It has been a long 23 years for Momolu Stewart, who has been serving out a life sentence since 1999.
Stewart was tried as an adult and convicted of murder at 16. Now, doubled the age he was when convicted, he has a second chance at life.
In February, Stewart appealed for his sentence to be reduced under the Incarceration Reduction Amendment Act.
This law allows those who have committed a crime under the age of 18 and spent a minimum of 15 years in prison a chance to have their sentences reduced.
According to the Washington Post, during Stewart’s time incarcerated he earned his GED, took courses at Georgetown, and accumulated 1,400 hours of various educational programs, including anger management.
Initially, federal prosecutors opposed immediate release for Stewart as he was charged in two assault with a deadly weapon cases prior to the 1999 murder conviction.
Additionally, he had 32 prison violations on record. Stewart also appealed twice before, falsely claiming innocence.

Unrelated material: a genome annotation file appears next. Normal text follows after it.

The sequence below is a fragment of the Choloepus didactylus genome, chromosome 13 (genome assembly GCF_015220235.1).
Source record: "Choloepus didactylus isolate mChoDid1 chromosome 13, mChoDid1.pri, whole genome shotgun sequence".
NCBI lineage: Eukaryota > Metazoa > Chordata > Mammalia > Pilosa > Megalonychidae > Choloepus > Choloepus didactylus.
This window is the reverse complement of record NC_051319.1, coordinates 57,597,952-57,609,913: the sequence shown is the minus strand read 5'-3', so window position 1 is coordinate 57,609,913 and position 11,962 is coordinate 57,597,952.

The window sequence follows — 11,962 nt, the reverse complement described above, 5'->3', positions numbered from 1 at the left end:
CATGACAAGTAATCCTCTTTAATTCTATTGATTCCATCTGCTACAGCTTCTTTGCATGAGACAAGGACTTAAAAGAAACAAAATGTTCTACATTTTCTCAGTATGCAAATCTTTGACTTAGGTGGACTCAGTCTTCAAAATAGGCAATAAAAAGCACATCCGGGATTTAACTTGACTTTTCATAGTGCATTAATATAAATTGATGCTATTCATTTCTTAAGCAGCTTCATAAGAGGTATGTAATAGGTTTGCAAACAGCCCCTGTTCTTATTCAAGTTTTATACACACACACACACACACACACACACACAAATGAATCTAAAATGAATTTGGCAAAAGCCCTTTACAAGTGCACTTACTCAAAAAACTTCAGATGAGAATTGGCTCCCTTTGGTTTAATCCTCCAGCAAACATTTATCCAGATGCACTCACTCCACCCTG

While on a tour of the D.C Jail for a documentary on the criminal justice system, Kim Kardashian-West encountered Momolu. After their conversation Kardashian-West was compelled to write a letter to the D.C judge presiding over Stewart’s petition.
In her two-page letter, she pens:
“I have been actively involved in cases across the country and in my view, Momolu is especially deserving of your consideration. He has been rehabilitated and is no longer dangerous to society. I also have every confidence that upon his release he will continue to guide others away from a life of crime...”
At his most recent appeal hearing in August, he admitted responsibility for the murder. Stewart explained the detrimental effects of his childhood, detailing how his mother was sentenced to 13 years to life in prison for the murder of his father.
Further, how losing his parents and familial abuse shifted his life.
After court holdings, and receiving over 40 letters in support of Stewart, Superior Court Judge Robert Salerno granted the petition to reduce Stewart’s life sentence.
It has been reported, on October 4, 2019, Judge Salerno suspended Stewart’s sentences. This ruling granted Stewart release and five years of supervised probation.
He had an emotional reunion with his loved ones as he embraced them, and his new found freedom. He spoke to Oxygen stating, “I was buried alive, so now I’ve been resurrected. I’m back and I’m better.”
Stewart says the first thing he wants to do now that he is out is to spend time with his mother and family members.
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